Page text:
One year ago, on 20 July 2011, the United Nations declared famine in two regions of southern Somalia, the flashpoint in a humanitarian crisis gripping the Horn of Africa. After an outpouring of international support, the famine ended in February 2012, and countless lives across the region were saved. But 8 million people in Somalia, Ethiopia and Kenya remain in need of humanitarian assistance, and UNICEF’s relief efforts must continue.
By Ahmed Somali
BOSASO, Somalia, 19 July 2012 – A year after the declaration of famine in the Horn of Africa, 9-year-old Osman Adan Mohamed still faces daily hardship.
|18 July 2012: Listen to Osman Adan Mohamed describe his life in a camp for the internally displaced in Somalia.|
Osman was displaced by the famine that hit parts of southern Somalia in 2011. Today he lives in the town of Bosaso and works on the street as a shoe shiner to support his mother and four siblings. He does not go to school.
A constant struggle
Osman and his family were displaced from Ufurow in the Bay region last year. His father died there, and the family lost all their valuables. They were forced to walk for days in search of help.
“We were brought here by hunger. The cattle and goats we had died and my father died there. We couldn’t get any money, and there was nothing to eat, no water,” Osman said.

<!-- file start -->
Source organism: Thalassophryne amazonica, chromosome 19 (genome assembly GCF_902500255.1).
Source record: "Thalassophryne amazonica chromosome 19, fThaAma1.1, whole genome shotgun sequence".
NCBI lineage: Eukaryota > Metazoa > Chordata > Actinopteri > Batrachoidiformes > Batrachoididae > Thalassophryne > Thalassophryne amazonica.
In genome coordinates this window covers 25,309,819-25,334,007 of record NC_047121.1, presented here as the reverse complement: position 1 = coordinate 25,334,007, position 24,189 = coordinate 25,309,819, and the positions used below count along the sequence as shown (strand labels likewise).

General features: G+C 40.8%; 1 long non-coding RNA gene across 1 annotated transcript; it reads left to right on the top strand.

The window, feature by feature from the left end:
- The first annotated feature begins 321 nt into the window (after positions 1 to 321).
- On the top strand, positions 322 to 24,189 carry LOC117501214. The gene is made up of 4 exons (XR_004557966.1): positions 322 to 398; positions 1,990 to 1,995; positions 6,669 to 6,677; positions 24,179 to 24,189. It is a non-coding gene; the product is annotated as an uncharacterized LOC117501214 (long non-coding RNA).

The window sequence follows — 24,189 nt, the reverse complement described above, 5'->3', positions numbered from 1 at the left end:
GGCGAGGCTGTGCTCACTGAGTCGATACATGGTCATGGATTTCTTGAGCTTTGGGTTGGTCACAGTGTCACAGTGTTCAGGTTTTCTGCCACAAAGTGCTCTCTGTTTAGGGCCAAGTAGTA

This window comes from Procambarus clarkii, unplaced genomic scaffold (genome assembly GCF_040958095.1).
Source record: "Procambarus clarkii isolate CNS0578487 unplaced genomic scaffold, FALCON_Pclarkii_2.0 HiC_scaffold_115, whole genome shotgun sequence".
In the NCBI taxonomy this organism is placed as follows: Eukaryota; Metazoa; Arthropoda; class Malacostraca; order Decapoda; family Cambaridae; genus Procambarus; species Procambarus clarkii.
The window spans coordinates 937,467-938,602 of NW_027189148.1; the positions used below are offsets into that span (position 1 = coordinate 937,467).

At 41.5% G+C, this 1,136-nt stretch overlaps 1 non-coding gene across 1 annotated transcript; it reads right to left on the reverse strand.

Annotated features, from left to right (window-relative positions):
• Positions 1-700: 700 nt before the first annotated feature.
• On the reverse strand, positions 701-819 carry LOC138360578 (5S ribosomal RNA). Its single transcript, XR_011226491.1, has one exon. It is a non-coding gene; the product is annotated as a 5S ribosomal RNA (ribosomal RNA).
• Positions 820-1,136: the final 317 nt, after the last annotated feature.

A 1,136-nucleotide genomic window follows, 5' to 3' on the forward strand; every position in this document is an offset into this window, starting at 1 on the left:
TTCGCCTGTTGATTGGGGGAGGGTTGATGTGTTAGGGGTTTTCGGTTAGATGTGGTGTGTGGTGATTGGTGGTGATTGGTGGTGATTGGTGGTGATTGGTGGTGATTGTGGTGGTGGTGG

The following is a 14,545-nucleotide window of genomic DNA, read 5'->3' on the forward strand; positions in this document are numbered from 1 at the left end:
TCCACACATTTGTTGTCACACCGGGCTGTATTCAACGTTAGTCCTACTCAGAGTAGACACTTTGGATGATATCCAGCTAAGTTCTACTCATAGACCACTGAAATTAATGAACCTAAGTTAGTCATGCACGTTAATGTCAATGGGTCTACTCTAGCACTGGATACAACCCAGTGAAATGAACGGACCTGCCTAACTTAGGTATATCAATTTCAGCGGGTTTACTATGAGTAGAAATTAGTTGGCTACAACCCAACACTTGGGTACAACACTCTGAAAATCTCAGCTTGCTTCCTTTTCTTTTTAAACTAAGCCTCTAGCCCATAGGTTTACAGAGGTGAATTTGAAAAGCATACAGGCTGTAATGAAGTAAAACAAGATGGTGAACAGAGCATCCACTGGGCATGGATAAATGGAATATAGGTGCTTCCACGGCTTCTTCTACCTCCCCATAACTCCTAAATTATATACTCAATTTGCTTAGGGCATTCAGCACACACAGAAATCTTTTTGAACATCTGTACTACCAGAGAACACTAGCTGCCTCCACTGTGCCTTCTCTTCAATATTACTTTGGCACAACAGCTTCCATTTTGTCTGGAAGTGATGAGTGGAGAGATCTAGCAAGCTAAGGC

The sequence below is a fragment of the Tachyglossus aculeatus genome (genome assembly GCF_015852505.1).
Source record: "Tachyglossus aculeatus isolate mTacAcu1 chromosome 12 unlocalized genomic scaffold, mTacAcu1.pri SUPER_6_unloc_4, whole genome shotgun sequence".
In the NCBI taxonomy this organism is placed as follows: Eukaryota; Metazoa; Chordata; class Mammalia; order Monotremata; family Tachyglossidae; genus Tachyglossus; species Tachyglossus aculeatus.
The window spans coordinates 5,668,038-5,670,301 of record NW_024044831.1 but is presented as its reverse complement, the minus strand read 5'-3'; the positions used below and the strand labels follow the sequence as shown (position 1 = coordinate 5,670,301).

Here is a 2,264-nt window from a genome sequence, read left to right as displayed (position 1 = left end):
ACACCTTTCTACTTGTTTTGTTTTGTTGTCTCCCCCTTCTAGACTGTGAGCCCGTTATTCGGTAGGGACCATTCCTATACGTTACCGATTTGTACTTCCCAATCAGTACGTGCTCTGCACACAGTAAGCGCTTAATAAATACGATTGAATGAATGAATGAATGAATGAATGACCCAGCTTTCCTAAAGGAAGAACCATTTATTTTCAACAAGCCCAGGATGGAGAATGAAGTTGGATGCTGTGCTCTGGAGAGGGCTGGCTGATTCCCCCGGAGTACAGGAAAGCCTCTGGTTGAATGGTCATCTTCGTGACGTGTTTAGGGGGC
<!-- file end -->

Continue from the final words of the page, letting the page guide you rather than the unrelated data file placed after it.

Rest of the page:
Though they escaped famine, their lives remain a constant struggle.
“Every morning, I go early to the shoe polishing, and whatever I get from it I take it to my mother,” Osman continued. “This work of shoe polishing is hard – the older children harass and beat me, and sometimes steal my money, and I come home with empty hands.”
When this happens, Osman’s family will go without food.
|© UNICEF Somalia/2012|
|Osman, 9, (left) shines shoes with his brother in Bosaso, Somalia. They were displaced by the famine that hit parts of southern Somalia in 2011.|
Osman’s mother, Hawa Isak, works as a garbage collector. More often than not she is unpaid for her work, but she persists because occasionally she manages to bring home a little cash.
Home for their family is a camp in East Bosaso for internally displaced people. They stay in a small hut made of boxes and sticks.
“I want to tell you that we are suffering,” Hawa Isak said. “When we fled the south, we came to live with my brother. Our farms became dry we had no food or water, and a number of our cattle and goats have been killed by famine and disease.”
Many children lost their lives in Somalia’s famine, the boiling point in a humanitarian crisis that affected much of the Horn of Africa. Many families were displaced within Somalia, or were forced to flee to neighbouring countries like Kenya, Ethiopia or Djibouti.
|© UNICEF Somalia/2012|
|A camp for the internally displaced in Bosaso, Somalia. It is home to families forced from their homes by famine last year.|
Since July 2011, UNICEF, with its partners, has reached more than 455,000 malnourished children in Somalia, including 225,000 who were severely malnourished. But the progress remains fragile.
Eight million people in the Horn of Africa remain in need of humanitarian assistance. Somalia is the worst-affected country, with a third of its population in need of assistance. In some regions of the country, one in five children has life-threatening acute malnutrition.
UNICEF’s efforts continue throughout the region and in Somalia, where basic health, nutrition and education services are being strengthened at the community level.
Meanwhile, life for Osman – many other children – remains tenuous.
Horn of Africa crisis, one year on
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